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Employees Risk Substantial Reduction in Notice By Failing to Mitigate

In Humphrey v. Mene Inc., 2022 ONCA 531, the Ontario Court of Appeal (“ONCA”) found that the employee in question, Humphrey, was entitled to a reduction from 12 months’ notice to 6 months’ notice as a result of her failure to properly mitigate her damages. The ONCA justified this reduction in damages due to Humphrey’s rejection of a comparable offer received 7 months post-termination of employment.

At the time of Humphrey’s dismissal, she was 32 years old, with 3 years of service, working in the position of Chief Operating Officer, and earning an annual salary of $90,000 (with participation in the employer’s bonus/stock option plan). Seven months after the termination, Humphrey received an offer of employment for the position of VP of E-Commerce, with compensation of $125,000 base salary, at least $25,000 in options, $75,000 bonus based on achieving jointly determined metrics, and benefits. Humphrey ultimately did not accept this position, she had requested a c-suite title and greater compensation. Humphrey remained unemployed at the date of the motion for summary judgment.

At the lower court, the employer raised a number of issues with respect to mitigation of damages, including: excessive delay to commence her job search, applying to a narrow range of available positions, and not accepting a comparable employment offer. Most notable and accepted by the courts, was Humphrey’s refusal of the comparable offer received seven months post-termination, as noted above. The motion judge found that the reasonable notice period for Humphrey was 12 months; however, the motion judge found that the employer failed to establish that the position was comparable. The motion judge stated that the employer had not provided the Court with persuasive evidence or analysis on whether this position was comparable in terms of role, stock options, bonuses, etc. The motion judge ultimately only reduced Humphrey’s notice period by one month.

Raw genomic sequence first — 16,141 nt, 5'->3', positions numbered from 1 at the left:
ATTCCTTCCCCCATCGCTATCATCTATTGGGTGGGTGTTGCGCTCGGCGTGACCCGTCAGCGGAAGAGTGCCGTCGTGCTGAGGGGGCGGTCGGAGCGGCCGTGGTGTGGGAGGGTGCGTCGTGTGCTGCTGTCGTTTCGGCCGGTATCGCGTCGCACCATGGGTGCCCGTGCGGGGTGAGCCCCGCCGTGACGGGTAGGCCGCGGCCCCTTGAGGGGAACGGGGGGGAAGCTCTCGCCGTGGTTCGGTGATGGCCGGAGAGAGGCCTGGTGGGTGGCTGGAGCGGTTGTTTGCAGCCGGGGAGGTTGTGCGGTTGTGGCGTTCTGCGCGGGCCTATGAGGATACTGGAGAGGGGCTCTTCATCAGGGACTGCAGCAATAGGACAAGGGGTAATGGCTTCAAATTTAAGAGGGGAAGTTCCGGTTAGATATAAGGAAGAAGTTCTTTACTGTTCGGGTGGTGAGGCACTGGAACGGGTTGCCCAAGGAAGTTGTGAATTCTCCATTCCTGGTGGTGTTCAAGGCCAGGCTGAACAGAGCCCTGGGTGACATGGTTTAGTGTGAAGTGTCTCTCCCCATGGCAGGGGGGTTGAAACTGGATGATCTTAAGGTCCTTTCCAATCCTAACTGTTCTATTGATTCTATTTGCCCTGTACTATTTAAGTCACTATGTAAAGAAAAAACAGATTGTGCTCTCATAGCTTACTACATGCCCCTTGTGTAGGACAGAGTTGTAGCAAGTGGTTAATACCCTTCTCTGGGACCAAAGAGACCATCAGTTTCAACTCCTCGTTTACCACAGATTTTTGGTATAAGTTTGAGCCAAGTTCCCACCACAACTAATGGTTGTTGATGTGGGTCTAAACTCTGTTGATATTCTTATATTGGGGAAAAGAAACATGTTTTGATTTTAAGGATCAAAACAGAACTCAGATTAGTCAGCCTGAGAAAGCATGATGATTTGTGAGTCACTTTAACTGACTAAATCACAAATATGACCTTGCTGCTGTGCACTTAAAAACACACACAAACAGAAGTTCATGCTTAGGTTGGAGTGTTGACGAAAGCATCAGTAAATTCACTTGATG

The ONCA found that the motion judge erred in concluding that the position was not comparable for the purpose of mitigation. The ONCA noted that the motion judge had set the bar too high on the issue of mitigation in addressing the evidence before her. Comparable employment does not mean identical employment. It means “a comparable position reasonably adapted to [the plaintiff’s] abilities.” It was sufficient for the employer to rely on evidence that Humphrey had been offered a senior management position with a comparable or greater compensation. The ONCA also stated that, “it is difficult to conceive of what further evidence an employer could adduce to establish that an employee has unreasonably rejected an offer of comparable employment.”

As such, the employer met its obligation of demonstrating that the damages for the balance of the notice period could have reasonably been avoided. Humphrey’s rejection of this comparable position limited her recovery for compensation in lieu of notice to the point at which the offer was made, seven months post-termination.

Ultimately, this case demonstrates the importance the courts place on mitigation in the employment wrongful dismissal context. While employers bear the burden of establishing that terminated employees have failed to mitigate their damages by seeking and accepting reasonably comparable employment, this case offers further clarity on what will be considered as a comparable position for the purposes of mitigation.



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